However the difference between the coaching group and the control was significant for all the patients that had at least 2 phone calls. Acceptance of the procedure was excellent, with almost 70 % of the patients accepting the 5 phone calls. Only 12 patients (6 %) had one or zero phone calls. In a previous published study designed to test the feasibility of the phone coaching procedure 86 % of patients had all 5 phone calls [23]. The main reason for discontinuing the procedure was time constraints. These good results might be due to the flexibility of the procedure. Patients kept their autonomy; they could refuse phone calls and were able to decide the phone call schedule. Moreover for the patient, the constraint is minor (5 phone calls in 3 months) and probably balanced by the benefits obtained with the treatment.

Conclusion

In conclusion, we have demonstrated the efficiency of a simple phone coaching procedure based on knowledge of the disease and reinforcement messages about treatment benefits to improve CPAP adherence in SAHS patients. Moreover, the procedure was well accepted by patients. As a main consequence phone coaching is now systematically performed by our structure in newly equipped patients.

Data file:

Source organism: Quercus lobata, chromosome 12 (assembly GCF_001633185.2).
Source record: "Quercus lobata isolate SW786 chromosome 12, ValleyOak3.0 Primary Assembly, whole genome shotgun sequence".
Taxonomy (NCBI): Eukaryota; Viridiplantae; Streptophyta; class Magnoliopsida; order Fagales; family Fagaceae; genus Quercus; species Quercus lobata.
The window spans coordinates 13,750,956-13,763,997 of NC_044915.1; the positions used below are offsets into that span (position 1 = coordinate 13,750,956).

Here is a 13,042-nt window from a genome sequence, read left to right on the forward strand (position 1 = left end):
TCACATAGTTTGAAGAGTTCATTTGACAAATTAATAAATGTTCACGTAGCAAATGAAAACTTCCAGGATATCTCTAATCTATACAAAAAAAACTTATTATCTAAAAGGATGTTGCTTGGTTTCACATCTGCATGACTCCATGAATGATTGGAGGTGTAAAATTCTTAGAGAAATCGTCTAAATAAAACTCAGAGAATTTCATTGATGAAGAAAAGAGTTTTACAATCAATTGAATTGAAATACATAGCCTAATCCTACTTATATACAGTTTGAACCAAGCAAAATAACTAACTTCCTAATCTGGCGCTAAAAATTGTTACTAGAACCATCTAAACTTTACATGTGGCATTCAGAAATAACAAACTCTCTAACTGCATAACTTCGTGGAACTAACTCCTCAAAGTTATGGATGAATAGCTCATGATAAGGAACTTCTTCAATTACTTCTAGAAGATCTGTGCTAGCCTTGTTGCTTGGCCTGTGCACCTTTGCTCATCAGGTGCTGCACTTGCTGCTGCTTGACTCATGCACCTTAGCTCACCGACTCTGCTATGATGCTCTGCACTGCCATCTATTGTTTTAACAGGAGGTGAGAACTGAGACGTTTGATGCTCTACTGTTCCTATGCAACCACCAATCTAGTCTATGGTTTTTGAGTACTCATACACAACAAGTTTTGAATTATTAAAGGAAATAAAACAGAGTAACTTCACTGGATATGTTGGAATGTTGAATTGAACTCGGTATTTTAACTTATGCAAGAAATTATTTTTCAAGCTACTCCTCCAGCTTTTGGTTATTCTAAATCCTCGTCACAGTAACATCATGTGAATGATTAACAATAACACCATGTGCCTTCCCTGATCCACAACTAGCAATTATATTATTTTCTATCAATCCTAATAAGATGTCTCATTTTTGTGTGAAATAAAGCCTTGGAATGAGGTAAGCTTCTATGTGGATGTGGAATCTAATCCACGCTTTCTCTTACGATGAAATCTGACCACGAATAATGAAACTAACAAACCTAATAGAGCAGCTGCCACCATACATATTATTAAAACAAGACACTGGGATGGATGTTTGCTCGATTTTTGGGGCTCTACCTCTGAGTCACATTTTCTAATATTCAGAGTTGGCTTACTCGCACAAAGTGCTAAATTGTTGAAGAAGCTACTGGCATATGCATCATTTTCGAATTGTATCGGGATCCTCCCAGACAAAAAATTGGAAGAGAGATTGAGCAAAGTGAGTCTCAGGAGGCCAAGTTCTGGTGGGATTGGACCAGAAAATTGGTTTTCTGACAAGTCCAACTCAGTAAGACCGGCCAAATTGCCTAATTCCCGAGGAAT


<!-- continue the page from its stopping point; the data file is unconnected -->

Abbreviations

AFSSAPS: 

Agence Française de Sécurité Sanitaire des Produits de Santé

AHI: 

Apnea hypopnea index

BMI: 

Body mass index

CPAP: 

Continuous positive airway pressure

CG: 

Coaching intervention group

ESS: 

Epworth sleepiness scale

SAHS: 

Sleep apnea hypopnea syndrome

RCB: 

Recherche et collections biologiques

SD: 

Standard deviation

Declarations

Acknowledgments

The authors wish thank all the physicians that included patients: Drs. B. RIVALS, G. KOUEVIDJIN, M. PASTO-CATUSSE, J. CABRERA, P. MORINET, C. JULIA, B. DONGAY, P. BIROT, J. COURDEAU, I. BILLIART.

Funding/support

This study was funded by SADIR.

Open AccessThis article is distributed under the terms of the Creative Commons Attribution 4.0 International License (http://creativecommons.org/licenses/by/4.0/), which permits unrestricted use, distribution, and reproduction in any medium, provided you give appropriate credit to the original author(s) and the source, provide a link to the Creative Commons license, and indicate if changes were made. The Creative Commons Public Domain Dedication waiver (http://creativecommons.org/publicdomain/zero/1.0/) applies to the data made available in this article, unless otherwise stated.

Authors’ Affiliations

(1)
Service de pneumologie – allergologie, hôpital Larrey, CHU de Toulouse
(2)
SADIR association, oncopole
(3)
SADIR assistance, oncopole

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Copyright

© Sedkaoui et al. 2015